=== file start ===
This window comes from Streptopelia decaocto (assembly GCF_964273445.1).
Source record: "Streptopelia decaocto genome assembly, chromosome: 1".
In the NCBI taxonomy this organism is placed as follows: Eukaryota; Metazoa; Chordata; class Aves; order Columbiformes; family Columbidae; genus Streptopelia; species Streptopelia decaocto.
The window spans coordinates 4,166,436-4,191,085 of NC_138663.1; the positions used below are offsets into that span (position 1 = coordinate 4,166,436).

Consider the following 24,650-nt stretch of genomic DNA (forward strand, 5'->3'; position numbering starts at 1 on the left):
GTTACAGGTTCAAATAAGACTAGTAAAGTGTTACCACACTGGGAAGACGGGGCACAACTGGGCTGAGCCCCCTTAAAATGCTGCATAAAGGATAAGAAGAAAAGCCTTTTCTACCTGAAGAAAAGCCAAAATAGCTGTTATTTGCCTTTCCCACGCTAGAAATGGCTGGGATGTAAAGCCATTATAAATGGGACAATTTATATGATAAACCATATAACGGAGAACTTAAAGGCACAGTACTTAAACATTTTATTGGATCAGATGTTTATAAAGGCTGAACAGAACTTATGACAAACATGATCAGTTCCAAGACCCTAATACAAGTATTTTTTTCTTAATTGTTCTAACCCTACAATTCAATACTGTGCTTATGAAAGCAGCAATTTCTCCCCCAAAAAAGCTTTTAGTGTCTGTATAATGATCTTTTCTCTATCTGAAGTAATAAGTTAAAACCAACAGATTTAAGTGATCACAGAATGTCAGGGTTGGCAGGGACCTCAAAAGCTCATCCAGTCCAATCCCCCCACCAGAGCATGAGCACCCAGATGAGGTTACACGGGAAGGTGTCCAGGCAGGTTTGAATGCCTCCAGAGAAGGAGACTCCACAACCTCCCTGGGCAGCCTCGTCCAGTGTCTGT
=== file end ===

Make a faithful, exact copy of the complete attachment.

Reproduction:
This window comes from Streptopelia decaocto (assembly GCF_964273445.1).
Source record: "Streptopelia decaocto genome assembly, chromosome: 1".
In the NCBI taxonomy this organism is placed as follows: Eukaryota; Metazoa; Chordata; class Aves; order Columbiformes; family Columbidae; genus Streptopelia; species Streptopelia decaocto.
The window spans coordinates 4,166,436-4,191,085 of NC_138663.1; the positions used below are offsets into that span (position 1 = coordinate 4,166,436).

Consider the following 24,650-nt stretch of genomic DNA (forward strand, 5'->3'; position numbering starts at 1 on the left):
GTTACAGGTTCAAATAAGACTAGTAAAGTGTTACCACACTGGGAAGACGGGGCACAACTGGGCTGAGCCCCCTTAAAATGCTGCATAAAGGATAAGAAGAAAAGCCTTTTCTACCTGAAGAAAAGCCAAAATAGCTGTTATTTGCCTTTCCCACGCTAGAAATGGCTGGGATGTAAAGCCATTATAAATGGGACAATTTATATGATAAACCATATAACGGAGAACTTAAAGGCACAGTACTTAAACATTTTATTGGATCAGATGTTTATAAAGGCTGAACAGAACTTATGACAAACATGATCAGTTCCAAGACCCTAATACAAGTATTTTTTTCTTAATTGTTCTAACCCTACAATTCAATACTGTGCTTATGAAAGCAGCAATTTCTCCCCCAAAAAAGCTTTTAGTGTCTGTATAATGATCTTTTCTCTATCTGAAGTAATAAGTTAAAACCAACAGATTTAAGTGATCACAGAATGTCAGGGTTGGCAGGGACCTCAAAAGCTCATCCAGTCCAATCCCCCCACCAGAGCATGAGCACCCAGATGAGGTTACACGGGAAGGTGTCCAGGCAGGTTTGAATGCCTCCAGAGAAGGAGACTCCACAACCTCCCTGGGCAGCCTCGTCCAGTGTCTGT